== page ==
You are worth more than the sum of your broken relationships.
Nobody likes feeling like the third wheel. But far too often, even in a ménage à trois, it is inevitable that one of the three members will end up being the least loved, something Isaiah Christopher Lee realises when he unwillingly finds himself part of a throuple.
Directed by Adeeb Fazah, The Concubine sees Isaiah bare it all as he tells his true story of heartbreak to the audience, and how it unwittingly fuelled him towards becoming a better person. Co-written with Izzul Irfan, the semi-autobiographical monodrama sees Isaiah opening point blank – with a glass of whiskey in hand, he admits he’s assaulted his ex, and needs no one to forgive him. But underneath this bravado of strength lies the wounds from a breakup, and this play then acts as a means of catharsis, as he recounts the events leading up to this point, and paves his own road to recovery.
The main narrative is a familiar one; boy meets boy, boy falls in love with boy, and they live happily ever after; Isaiah’s descriptions and memories of Alvin come from a genuine place, recalling time spent cycling with each other, dinners with the family, and the sweet, tender moment of lying his head on his partner’s chest and hearing his heartbeat.
The problem arises when a third party enters the picture, shattering the perfect equilibrium in Isaiah’s relationship. It is clear that this new romantic rival, Dennis, is more ‘accomplished’ than Isaiah, as a scholar, and that Alvin takes a far greater interest in him. Isaiah is dethroned as the primary boyfriend and relegated to the titular ‘concubine’, while the other two go on to belittle him as time goes by.
Isaiah makes it clear that the throuple situation is completely bad news, as they continue to psychologically abuse him, and leads Isaiah to begin questioning his entire existence and sense of self-worth. From the two of them drawing up a contract regarding the pros and cons of Isaiah remaining in the relationship, to a casual mahjong session with friends going awry when Isaiah is openly reprimanded for not knowing how to play at his age, it’s no wonder he reaches a breaking point, and physically retaliates when it becomes too much to bear.
Onstage, the set represents Isaiah’s bedroom, with a bed surrounded by piles of literary texts, an intimate space befitting of such an intimate, personal piece. Mahjong tiles litter the space, a reminder of the final straw and event that lead to Isaiah brutalising his ex. The clutter of the set also seems to indicate the headspace of a broken man, his mind a mess from the abuse he’s suffered, and his need to put his life in order again.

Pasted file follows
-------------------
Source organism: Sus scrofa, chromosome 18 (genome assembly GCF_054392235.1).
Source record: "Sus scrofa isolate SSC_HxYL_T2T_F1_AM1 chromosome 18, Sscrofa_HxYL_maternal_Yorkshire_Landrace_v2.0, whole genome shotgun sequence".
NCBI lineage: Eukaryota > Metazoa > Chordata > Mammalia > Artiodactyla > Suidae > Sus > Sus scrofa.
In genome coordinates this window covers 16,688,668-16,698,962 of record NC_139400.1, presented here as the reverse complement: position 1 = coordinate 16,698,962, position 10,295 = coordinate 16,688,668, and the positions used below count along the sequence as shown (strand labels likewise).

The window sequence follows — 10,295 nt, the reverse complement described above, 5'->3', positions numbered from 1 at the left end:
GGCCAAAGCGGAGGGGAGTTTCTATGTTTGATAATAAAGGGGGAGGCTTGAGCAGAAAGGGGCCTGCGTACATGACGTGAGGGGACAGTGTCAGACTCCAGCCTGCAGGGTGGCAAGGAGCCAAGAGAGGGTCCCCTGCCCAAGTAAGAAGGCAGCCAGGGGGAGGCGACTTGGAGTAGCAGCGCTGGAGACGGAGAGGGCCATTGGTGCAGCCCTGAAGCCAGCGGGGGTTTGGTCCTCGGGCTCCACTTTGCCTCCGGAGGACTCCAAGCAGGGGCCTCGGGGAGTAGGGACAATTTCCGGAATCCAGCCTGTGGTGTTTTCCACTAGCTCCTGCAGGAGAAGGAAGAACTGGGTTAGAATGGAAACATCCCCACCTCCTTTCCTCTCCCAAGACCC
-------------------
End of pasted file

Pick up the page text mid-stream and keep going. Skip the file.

As the only actor onstage, Isaiah’s role is to fill the space and keep the audience engaged throughout the 90-minute piece, a demanding task for any performer, regardless of experience. To help him with this, the team inserts peripheral scenes depicting fictitious and historical concubines; at times he is an Indonesian woman speaking in fluent Bahasa Indonesia, coupled with shadow puppets and gamelan music in the background to better facilitate his storytelling; at others, a fiery Peranakan lady in a sarong kebaya, or even retells the tragic tale of Consort Qi, concubine to Han emperor Liu Bang, while dressed in regal palace garb.
While visually interesting, these segments serve more to distract than layer the work with meaning. At times, it even feels like Isaiah is attempting to show off his range of skills, as if telling the audience how capable he is in an attempt to show Alvin all he’s missing out on, while the slow onstage costume changes and transitions also affect the play’s momentum. The Concubine really finds its stride only once Isaiah has established all of this backstory, and he gets into the difficult process of finding himself and piecing together his self-worth again. This is where Isaiah excavates his sadness and capitalises on its dramatic potential. In recognising his shortcomings, Isaiah’s journey of self-improvement garners our sympathy, as he recalls some of the lowest points in his life, from losing a baby sister to a miscarriage, to further memories of his first ever boyfriend, and constantly wondering if he is good enough for this world.
Ultimately, it is his own family that saves him, whether it’s his grandmother inspiring him to follow his dreams; or his parents, who may not have much financially, but still dedicate themselves to saving enough money to give him an annual ang pow, with the hopes he will one day have enough to build a future for himself with.
The Concubine does require some dramaturgical support to tighten the many elements it tries to cover. With its side stories and historical characters deviating greatly from its core plot and from plumbing the emotional ravages of a devastating relationship, one would imagine this is a play that would do much better without as many bells and whistles. But what it does show is a clear step up from Isaiah’s previous work and growth in his journey as a theatremaker. Even in its ending, the play acknowledges that his path towards fully healing is far from over, but leaves us on a note of hope, as he vows to leave his past behind, and build a better future for himself, free of shame.
The Concubine played from 14th to 18th July 2021 at the Drama Centre Black Box.